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Change in discretion could address police racism

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A drug policy analyst says proposed changes to the drug laws need to be closely monitored to ensure they are producing fairer outcomes for Māori.

Jack McDonald from the Drug Foundation says tangata whenua account for 41 percent of convictions and more than 50 percent of those who go to prison for drug offences, which points to conscious or unconscious bias in the police and justice system.

He says the Misuse of Drugs Amendment Bill could help change that by giving guidelines to the use of police discretion for drug use and encouraging referrals to health interventions.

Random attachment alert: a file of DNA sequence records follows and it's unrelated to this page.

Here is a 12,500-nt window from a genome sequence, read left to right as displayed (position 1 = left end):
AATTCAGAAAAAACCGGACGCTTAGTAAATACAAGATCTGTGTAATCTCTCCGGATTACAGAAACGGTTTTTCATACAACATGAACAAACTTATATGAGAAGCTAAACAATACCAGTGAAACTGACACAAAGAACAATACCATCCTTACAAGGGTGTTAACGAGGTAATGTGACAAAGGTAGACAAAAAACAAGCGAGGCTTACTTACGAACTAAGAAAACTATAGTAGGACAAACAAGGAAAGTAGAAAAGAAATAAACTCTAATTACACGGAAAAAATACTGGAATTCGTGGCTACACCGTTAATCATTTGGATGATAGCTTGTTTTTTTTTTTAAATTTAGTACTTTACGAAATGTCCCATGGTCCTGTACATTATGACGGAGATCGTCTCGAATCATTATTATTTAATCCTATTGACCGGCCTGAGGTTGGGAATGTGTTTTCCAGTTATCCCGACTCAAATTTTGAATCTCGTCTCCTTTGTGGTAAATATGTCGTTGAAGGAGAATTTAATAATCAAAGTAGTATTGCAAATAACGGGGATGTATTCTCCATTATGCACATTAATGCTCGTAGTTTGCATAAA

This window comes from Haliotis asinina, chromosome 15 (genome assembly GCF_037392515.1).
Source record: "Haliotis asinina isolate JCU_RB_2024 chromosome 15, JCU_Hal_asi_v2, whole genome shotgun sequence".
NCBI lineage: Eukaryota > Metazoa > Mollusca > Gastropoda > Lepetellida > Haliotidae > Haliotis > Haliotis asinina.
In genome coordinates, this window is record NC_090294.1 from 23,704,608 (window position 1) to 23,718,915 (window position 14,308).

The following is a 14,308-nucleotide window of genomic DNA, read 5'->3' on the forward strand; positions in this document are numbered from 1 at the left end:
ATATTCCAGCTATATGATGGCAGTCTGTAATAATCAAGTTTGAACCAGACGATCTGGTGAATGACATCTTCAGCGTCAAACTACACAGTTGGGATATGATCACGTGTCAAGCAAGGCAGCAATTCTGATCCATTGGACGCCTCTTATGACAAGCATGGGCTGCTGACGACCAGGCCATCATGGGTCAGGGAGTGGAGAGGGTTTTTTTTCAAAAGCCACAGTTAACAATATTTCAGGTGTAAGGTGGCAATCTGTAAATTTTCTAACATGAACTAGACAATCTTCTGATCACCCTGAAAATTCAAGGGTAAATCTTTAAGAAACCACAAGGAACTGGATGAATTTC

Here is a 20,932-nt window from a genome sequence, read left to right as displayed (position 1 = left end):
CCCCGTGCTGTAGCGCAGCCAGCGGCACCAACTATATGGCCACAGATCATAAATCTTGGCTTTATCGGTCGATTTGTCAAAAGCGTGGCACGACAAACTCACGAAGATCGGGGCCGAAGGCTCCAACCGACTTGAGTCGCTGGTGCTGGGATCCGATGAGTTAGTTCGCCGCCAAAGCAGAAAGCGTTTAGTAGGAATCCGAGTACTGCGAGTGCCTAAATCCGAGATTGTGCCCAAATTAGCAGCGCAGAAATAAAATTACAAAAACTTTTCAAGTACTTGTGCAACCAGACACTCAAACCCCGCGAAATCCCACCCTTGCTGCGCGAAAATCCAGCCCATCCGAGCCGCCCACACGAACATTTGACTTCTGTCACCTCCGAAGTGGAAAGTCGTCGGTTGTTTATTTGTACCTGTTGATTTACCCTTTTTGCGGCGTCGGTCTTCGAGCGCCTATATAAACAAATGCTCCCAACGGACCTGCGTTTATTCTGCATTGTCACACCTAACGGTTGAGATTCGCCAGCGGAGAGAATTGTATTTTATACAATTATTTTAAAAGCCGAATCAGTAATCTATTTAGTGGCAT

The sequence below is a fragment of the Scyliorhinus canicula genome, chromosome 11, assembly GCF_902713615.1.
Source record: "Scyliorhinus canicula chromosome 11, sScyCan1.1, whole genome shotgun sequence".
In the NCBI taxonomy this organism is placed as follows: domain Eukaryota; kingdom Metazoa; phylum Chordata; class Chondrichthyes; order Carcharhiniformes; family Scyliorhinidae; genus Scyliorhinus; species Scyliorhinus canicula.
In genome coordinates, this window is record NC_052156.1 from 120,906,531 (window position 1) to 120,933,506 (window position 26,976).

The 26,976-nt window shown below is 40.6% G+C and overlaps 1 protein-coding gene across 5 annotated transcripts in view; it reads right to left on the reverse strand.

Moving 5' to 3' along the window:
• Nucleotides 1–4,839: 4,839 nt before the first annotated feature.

"It is a positive step forward but we as Māori know and evidence shows discretion and the presumption of prosecution or non-prosecution can be applied unevenly quite often and sometimes in an outright racist way because of the institutional racism in the police force so that's why we have to keep a close eye on this idea of discretion while also recognising it is a step forward," Mr McDonald says.

The Misuse of Drugs Act is almost 50 years old and it needs more of an overhaul than the tinkering represented in the current bill.


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